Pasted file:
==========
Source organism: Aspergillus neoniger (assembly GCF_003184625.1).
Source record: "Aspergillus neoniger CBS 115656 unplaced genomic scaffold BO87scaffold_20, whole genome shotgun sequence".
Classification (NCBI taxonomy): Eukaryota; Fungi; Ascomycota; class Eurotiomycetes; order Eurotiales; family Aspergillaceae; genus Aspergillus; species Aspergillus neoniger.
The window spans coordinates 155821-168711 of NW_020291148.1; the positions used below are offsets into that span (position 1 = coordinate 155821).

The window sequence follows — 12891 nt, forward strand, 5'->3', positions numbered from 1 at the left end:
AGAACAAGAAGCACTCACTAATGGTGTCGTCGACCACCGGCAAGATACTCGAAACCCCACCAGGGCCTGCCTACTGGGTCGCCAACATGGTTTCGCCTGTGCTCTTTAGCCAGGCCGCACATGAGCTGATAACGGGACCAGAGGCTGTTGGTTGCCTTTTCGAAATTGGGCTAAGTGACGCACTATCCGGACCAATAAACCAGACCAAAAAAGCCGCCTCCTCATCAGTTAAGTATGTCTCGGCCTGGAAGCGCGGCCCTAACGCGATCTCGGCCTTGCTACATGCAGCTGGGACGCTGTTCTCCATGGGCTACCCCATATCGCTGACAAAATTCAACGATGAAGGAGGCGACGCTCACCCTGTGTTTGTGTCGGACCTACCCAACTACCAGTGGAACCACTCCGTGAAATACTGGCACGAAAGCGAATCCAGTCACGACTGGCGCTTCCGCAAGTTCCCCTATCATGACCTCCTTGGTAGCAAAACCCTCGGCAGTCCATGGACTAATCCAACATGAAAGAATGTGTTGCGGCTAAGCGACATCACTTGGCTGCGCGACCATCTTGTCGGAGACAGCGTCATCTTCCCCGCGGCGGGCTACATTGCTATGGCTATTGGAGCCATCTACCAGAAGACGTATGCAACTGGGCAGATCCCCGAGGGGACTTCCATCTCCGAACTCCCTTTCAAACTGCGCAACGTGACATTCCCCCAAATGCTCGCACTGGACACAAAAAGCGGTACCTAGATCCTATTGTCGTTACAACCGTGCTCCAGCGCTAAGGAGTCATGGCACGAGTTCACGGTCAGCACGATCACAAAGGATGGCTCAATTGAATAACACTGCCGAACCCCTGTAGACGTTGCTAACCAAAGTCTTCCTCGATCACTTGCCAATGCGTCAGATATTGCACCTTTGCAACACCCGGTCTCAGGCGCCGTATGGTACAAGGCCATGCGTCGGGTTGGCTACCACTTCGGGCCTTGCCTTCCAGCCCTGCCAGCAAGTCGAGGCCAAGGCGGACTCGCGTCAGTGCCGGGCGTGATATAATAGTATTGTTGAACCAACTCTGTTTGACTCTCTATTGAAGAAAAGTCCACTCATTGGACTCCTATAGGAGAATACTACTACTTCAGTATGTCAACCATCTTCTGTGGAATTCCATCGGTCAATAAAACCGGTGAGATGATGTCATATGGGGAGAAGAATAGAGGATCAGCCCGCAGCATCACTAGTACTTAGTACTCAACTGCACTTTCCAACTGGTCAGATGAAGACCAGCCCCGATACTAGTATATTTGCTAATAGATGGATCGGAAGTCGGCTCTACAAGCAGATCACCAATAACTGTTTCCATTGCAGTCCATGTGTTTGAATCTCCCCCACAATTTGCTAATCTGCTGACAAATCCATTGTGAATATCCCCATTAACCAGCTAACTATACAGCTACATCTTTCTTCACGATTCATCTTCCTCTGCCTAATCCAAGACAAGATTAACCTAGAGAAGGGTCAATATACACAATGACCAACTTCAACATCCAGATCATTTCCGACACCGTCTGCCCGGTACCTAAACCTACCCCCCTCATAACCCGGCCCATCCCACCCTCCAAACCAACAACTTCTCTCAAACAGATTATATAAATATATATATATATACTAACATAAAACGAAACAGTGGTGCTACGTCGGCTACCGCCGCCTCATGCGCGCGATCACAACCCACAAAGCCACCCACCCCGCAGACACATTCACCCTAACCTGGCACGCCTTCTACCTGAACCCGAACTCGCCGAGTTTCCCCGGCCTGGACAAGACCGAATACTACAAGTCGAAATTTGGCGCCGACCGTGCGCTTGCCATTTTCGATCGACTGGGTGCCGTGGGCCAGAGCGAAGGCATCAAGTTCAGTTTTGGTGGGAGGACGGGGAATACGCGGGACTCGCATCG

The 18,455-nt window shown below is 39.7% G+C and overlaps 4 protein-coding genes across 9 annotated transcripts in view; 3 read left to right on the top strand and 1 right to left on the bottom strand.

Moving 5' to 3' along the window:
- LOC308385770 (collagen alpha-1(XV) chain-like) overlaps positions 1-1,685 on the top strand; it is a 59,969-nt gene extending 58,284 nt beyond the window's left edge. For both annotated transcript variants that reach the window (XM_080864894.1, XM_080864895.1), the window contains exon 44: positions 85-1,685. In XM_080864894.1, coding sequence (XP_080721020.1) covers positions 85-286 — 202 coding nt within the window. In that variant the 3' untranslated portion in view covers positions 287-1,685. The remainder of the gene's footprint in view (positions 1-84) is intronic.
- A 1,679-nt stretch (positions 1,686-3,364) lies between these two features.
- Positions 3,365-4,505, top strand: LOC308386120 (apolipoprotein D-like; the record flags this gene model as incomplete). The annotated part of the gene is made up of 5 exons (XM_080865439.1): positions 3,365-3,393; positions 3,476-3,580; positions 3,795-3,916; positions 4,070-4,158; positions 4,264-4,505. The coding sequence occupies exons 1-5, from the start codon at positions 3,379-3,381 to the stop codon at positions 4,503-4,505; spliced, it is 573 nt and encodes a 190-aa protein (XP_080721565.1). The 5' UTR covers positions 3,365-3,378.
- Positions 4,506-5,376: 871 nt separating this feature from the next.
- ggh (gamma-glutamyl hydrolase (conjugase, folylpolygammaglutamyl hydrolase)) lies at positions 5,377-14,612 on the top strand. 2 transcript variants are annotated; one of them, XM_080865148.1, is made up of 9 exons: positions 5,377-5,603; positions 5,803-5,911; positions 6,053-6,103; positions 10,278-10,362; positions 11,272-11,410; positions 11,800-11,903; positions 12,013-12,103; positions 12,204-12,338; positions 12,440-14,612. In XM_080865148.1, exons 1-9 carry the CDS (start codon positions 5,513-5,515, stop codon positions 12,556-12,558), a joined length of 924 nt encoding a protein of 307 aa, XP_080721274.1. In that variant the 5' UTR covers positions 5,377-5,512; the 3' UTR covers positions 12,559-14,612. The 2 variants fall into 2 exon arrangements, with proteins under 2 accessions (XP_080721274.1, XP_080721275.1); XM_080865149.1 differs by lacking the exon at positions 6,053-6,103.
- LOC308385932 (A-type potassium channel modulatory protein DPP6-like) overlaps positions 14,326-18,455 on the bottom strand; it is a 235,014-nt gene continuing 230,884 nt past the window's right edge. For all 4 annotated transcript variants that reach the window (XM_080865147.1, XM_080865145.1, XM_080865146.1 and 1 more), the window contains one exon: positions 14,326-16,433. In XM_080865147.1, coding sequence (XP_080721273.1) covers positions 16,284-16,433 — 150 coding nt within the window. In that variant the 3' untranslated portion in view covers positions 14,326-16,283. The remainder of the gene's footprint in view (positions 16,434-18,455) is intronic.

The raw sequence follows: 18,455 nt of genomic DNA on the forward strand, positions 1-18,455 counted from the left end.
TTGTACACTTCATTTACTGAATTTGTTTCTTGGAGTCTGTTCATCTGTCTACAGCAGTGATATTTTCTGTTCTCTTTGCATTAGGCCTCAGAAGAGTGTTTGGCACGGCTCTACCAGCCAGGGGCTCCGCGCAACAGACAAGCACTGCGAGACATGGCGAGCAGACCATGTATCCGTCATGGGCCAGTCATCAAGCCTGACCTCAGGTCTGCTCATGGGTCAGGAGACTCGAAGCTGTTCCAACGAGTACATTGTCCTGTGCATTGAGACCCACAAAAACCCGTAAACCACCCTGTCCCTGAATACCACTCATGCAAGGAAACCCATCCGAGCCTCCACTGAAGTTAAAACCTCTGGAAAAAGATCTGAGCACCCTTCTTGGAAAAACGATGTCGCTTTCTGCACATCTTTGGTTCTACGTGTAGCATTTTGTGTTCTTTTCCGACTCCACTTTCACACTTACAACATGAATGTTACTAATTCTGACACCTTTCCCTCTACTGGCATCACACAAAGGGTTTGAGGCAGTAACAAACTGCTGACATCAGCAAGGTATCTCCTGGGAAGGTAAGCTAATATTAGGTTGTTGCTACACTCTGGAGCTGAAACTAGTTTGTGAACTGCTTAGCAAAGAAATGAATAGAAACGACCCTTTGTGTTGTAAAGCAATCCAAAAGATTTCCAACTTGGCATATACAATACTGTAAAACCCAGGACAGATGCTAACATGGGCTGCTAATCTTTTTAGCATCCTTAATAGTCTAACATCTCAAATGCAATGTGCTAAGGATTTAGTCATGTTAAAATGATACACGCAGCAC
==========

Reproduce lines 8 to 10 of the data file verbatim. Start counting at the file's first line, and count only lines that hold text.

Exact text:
Moving 5' to 3' along the window:
- LOC308385770 (collagen alpha-1(XV) chain-like) overlaps positions 1-1,685 on the top strand; it is a 59,969-nt gene extending 58,284 nt beyond the window's left edge. For both annotated transcript variants that reach the window (XM_080864894.1, XM_080864895.1), the window contains exon 44: positions 85-1,685. In XM_080864894.1, coding sequence (XP_080721020.1) covers positions 85-286 — 202 coding nt within the window. In that variant the 3' untranslated portion in view covers positions 287-1,685. The remainder of the gene's footprint in view (positions 1-84) is intronic.
- A 1,679-nt stretch (positions 1,686-3,364) lies between these two features.